John Glenn, First American to Orbit Earth, Dies at 95

    09 December, 2016

    Astronaut John Glenn, the first American to orbit the earth, has died.

    Glenn was 95. He was admitted to the James Cancer Hospital at Ohio State University more than a week ago.

    John Glenn was the last surviving member of a group known as "the Mercury Seven," test pilots who, in 1959, were chosen to become America's first astronauts.

    On April 9, 1959, NASA introduced its first astronaut class, the Mercury 7.
    On April 9, 1959, NASA introduced its first astronaut class, the Mercury 7.

    President Barack Obama released a statement about Glenn's death. "Our nation has lost an icon and Michelle and I have lost a friend," he said.

    He praised Glenn for a lifetime of breaking barriers, including setting a transcontinental speed record and becoming the oldest man ever to go into space.

    Pilot and Astronaut

    Glenn served as a military pilot in World War II and the Korean conflict. Then, he served as a test pilot on military airplanes.

    On February 20, 1962, Glenn became the first American to orbit the Earth. He flew a spacecraft named the Friendship 7. He orbited three times during the almost five-hour flight.

    Much later, in 1998, he also became the oldest man to fly in space. He served as a crew member on the space shuttle Discovery.

    The United States space agency, NASA, wanted to study the possible effects of space travel on old people. NASA said that Glenn was perfect for the job because they already had so much information about him.

    U.S. Senator

    Glenn was not only an astronaut. He was a politician, too.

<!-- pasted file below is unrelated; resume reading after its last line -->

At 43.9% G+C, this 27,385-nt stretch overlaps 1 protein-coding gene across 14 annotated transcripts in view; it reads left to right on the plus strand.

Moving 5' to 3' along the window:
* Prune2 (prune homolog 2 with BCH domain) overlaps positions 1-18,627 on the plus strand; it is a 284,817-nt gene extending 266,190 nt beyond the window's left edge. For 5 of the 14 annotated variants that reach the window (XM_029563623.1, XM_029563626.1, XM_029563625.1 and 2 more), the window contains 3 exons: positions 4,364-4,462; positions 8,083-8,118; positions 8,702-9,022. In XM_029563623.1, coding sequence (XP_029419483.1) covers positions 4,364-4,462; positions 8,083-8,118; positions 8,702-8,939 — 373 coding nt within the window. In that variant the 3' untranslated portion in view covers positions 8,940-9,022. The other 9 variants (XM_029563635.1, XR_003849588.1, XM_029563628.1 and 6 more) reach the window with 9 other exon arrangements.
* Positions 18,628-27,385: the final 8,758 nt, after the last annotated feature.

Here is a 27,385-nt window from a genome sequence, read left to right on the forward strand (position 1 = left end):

Glenn was a member of the Democratic Party. He first sought political office in 1964, to represent Ohio in the U.S. Senate. He withdrew from the race after an injury, however. He ran again six years later but did not win the party's nomination. Finally, in 1974, on his third attempt, Ohio elected John Glenn to the U.S. Senate.

    During the race, Glenn famously defended attacks by his political opponent, Howard Metzenbaum.

    Metzenbaum, a wealthy businessman, suggested that Glenn's service in the military and NASA meant he had never had a job.

    Glenn's answer became one of the most famous retorts in American political history.

    It is called the "Gold Star Mothers" speech. A gold star mother is a mother whose child has died in active U.S. military service.

    Glenn told Metzenbaum, "You go with me to any gold star mother and you look her in the eye and tell her that her son did not hold a job."

    Many experts say that speech helped Glenn win the election. The astronaut remained a member of the U.S. Senate until 1999.

    Public Service and Awards

    After leaving the Senate, Glenn helped to create a public service school at Ohio State University. Later, this school became the John Glenn College of Public Affairs.

    Glenn won many awards, including honorary degrees at several universities, the Woodrow Wilson Award for Public Service, a U.S. senate public service award, and the Presidential Medal of Freedom.

    I'm Caty Weaver.

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    Marissa Melton wrote this story for VOA News. John Russell adapted it for Learning English. Caty Weaver was the editor.


    Words in This Story

    icon – n. a person who is very successful and admired

    transcontinental – adj. going across a continent

    retort – n. a quick and often angry reply